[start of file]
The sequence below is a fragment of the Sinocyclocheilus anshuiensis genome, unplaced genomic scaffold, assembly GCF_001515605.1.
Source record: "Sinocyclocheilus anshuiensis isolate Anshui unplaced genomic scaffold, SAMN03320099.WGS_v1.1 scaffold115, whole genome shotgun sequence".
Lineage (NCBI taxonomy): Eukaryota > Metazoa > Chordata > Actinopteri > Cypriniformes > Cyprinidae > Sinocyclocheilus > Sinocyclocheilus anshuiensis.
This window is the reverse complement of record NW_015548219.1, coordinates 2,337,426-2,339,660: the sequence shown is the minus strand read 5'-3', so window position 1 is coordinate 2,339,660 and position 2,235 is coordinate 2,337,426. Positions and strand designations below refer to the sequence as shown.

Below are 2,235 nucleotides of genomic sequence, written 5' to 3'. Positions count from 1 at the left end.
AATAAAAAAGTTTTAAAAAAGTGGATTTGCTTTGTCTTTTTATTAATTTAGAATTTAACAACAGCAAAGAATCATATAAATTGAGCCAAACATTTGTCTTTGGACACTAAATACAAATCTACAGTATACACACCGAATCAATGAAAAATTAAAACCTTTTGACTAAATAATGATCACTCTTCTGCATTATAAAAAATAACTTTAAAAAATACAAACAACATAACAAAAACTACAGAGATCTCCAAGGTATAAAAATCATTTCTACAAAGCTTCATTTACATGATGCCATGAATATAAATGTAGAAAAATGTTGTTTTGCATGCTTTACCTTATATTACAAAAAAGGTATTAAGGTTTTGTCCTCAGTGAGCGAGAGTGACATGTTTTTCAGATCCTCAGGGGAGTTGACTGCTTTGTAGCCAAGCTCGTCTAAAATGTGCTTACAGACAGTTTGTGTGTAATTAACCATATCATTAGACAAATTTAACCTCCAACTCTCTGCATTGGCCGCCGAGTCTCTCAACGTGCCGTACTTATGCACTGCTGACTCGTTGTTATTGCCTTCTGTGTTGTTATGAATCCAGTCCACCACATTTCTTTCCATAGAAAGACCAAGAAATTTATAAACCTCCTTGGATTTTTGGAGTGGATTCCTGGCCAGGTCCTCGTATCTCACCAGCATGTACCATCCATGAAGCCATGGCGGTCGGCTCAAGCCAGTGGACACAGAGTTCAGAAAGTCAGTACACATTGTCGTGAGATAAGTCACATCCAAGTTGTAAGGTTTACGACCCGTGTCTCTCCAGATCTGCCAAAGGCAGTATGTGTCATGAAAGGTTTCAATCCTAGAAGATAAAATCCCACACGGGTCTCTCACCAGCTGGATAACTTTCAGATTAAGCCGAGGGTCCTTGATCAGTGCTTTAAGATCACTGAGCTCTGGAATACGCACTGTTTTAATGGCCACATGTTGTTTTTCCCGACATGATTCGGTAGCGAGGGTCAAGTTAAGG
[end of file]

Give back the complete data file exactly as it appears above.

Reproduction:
The sequence below is a fragment of the Sinocyclocheilus anshuiensis genome, unplaced genomic scaffold, assembly GCF_001515605.1.
Source record: "Sinocyclocheilus anshuiensis isolate Anshui unplaced genomic scaffold, SAMN03320099.WGS_v1.1 scaffold115, whole genome shotgun sequence".
Lineage (NCBI taxonomy): Eukaryota > Metazoa > Chordata > Actinopteri > Cypriniformes > Cyprinidae > Sinocyclocheilus > Sinocyclocheilus anshuiensis.
This window is the reverse complement of record NW_015548219.1, coordinates 2,337,426-2,339,660: the sequence shown is the minus strand read 5'-3', so window position 1 is coordinate 2,339,660 and position 2,235 is coordinate 2,337,426. Positions and strand designations below refer to the sequence as shown.

Below are 2,235 nucleotides of genomic sequence, written 5' to 3'. Positions count from 1 at the left end.
AATAAAAAAGTTTTAAAAAAGTGGATTTGCTTTGTCTTTTTATTAATTTAGAATTTAACAACAGCAAAGAATCATATAAATTGAGCCAAACATTTGTCTTTGGACACTAAATACAAATCTACAGTATACACACCGAATCAATGAAAAATTAAAACCTTTTGACTAAATAATGATCACTCTTCTGCATTATAAAAAATAACTTTAAAAAATACAAACAACATAACAAAAACTACAGAGATCTCCAAGGTATAAAAATCATTTCTACAAAGCTTCATTTACATGATGCCATGAATATAAATGTAGAAAAATGTTGTTTTGCATGCTTTACCTTATATTACAAAAAAGGTATTAAGGTTTTGTCCTCAGTGAGCGAGAGTGACATGTTTTTCAGATCCTCAGGGGAGTTGACTGCTTTGTAGCCAAGCTCGTCTAAAATGTGCTTACAGACAGTTTGTGTGTAATTAACCATATCATTAGACAAATTTAACCTCCAACTCTCTGCATTGGCCGCCGAGTCTCTCAACGTGCCGTACTTATGCACTGCTGACTCGTTGTTATTGCCTTCTGTGTTGTTATGAATCCAGTCCACCACATTTCTTTCCATAGAAAGACCAAGAAATTTATAAACCTCCTTGGATTTTTGGAGTGGATTCCTGGCCAGGTCCTCGTATCTCACCAGCATGTACCATCCATGAAGCCATGGCGGTCGGCTCAAGCCAGTGGACACAGAGTTCAGAAAGTCAGTACACATTGTCGTGAGATAAGTCACATCCAAGTTGTAAGGTTTACGACCCGTGTCTCTCCAGATCTGCCAAAGGCAGTATGTGTCATGAAAGGTTTCAATCCTAGAAGATAAAATCCCACACGGGTCTCTCACCAGCTGGATAACTTTCAGATTAAGCCGAGGGTCCTTGATCAGTGCTTTAAGATCACTGAGCTCTGGAATACGCACTGTTTTAATGGCCACATGTTGTTTTTCCCGACATGATTCGGTAGCGAGGGTCAAGTTAAGG